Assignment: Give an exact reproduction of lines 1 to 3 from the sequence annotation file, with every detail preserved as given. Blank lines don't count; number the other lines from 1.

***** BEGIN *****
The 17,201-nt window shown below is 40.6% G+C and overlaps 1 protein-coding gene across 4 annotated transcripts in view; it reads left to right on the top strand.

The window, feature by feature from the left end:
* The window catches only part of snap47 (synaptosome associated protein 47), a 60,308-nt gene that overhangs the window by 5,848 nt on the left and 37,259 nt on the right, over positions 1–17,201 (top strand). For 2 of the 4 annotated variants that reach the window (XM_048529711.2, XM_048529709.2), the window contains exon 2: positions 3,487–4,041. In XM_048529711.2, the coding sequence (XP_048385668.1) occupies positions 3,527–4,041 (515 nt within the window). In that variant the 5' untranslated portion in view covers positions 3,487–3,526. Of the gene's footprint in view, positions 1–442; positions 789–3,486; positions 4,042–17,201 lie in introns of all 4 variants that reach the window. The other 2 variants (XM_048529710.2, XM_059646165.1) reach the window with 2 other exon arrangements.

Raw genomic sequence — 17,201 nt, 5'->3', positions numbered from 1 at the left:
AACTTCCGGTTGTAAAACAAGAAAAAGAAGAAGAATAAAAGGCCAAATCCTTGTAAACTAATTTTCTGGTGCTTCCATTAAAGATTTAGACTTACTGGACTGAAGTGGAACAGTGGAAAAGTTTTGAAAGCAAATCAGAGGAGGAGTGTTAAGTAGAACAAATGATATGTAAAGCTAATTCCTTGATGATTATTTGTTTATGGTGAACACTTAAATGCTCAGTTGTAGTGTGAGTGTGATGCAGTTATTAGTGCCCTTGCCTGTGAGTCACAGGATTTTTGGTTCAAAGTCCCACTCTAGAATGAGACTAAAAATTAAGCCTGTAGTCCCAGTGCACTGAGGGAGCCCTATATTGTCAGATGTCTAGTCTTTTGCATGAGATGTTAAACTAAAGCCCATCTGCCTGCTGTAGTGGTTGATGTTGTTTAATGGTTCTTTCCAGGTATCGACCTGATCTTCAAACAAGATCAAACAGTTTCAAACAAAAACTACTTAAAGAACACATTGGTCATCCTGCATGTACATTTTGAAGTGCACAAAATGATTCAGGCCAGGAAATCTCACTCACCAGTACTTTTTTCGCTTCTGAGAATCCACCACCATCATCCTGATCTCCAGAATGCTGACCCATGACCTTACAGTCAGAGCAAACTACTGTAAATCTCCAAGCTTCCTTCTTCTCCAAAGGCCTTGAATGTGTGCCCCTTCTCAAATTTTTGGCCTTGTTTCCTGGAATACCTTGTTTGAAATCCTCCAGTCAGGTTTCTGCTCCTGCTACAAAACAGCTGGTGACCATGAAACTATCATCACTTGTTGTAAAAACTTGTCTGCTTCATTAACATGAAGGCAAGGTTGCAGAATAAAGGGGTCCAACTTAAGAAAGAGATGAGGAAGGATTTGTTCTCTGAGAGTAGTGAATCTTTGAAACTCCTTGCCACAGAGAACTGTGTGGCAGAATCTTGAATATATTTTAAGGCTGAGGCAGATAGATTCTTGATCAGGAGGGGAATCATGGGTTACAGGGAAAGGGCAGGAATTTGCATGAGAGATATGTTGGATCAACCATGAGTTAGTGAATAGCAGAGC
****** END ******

The 17,201-nt window shown below is 40.6% G+C and overlaps 1 protein-coding gene across 4 annotated transcripts in view; it reads left to right on the top strand.

The window, feature by feature from the left end:
* The window catches only part of snap47 (synaptosome associated protein 47), a 60,308-nt gene that overhangs the window by 5,848 nt on the left and 37,259 nt on the right, over positions 1–17,201 (top strand). For 2 of the 4 annotated variants that reach the window (XM_048529711.2, XM_048529709.2), the window contains exon 2: positions 3,487–4,041. In XM_048529711.2, the coding sequence (XP_048385668.1) occupies positions 3,527–4,041 (515 nt within the window). In that variant the 5' untranslated portion in view covers positions 3,487–3,526. Of the gene's footprint in view, positions 1–442; positions 789–3,486; positions 4,042–17,201 lie in introns of all 4 variants that reach the window. The other 2 variants (XM_048529710.2, XM_059646165.1) reach the window with 2 other exon arrangements.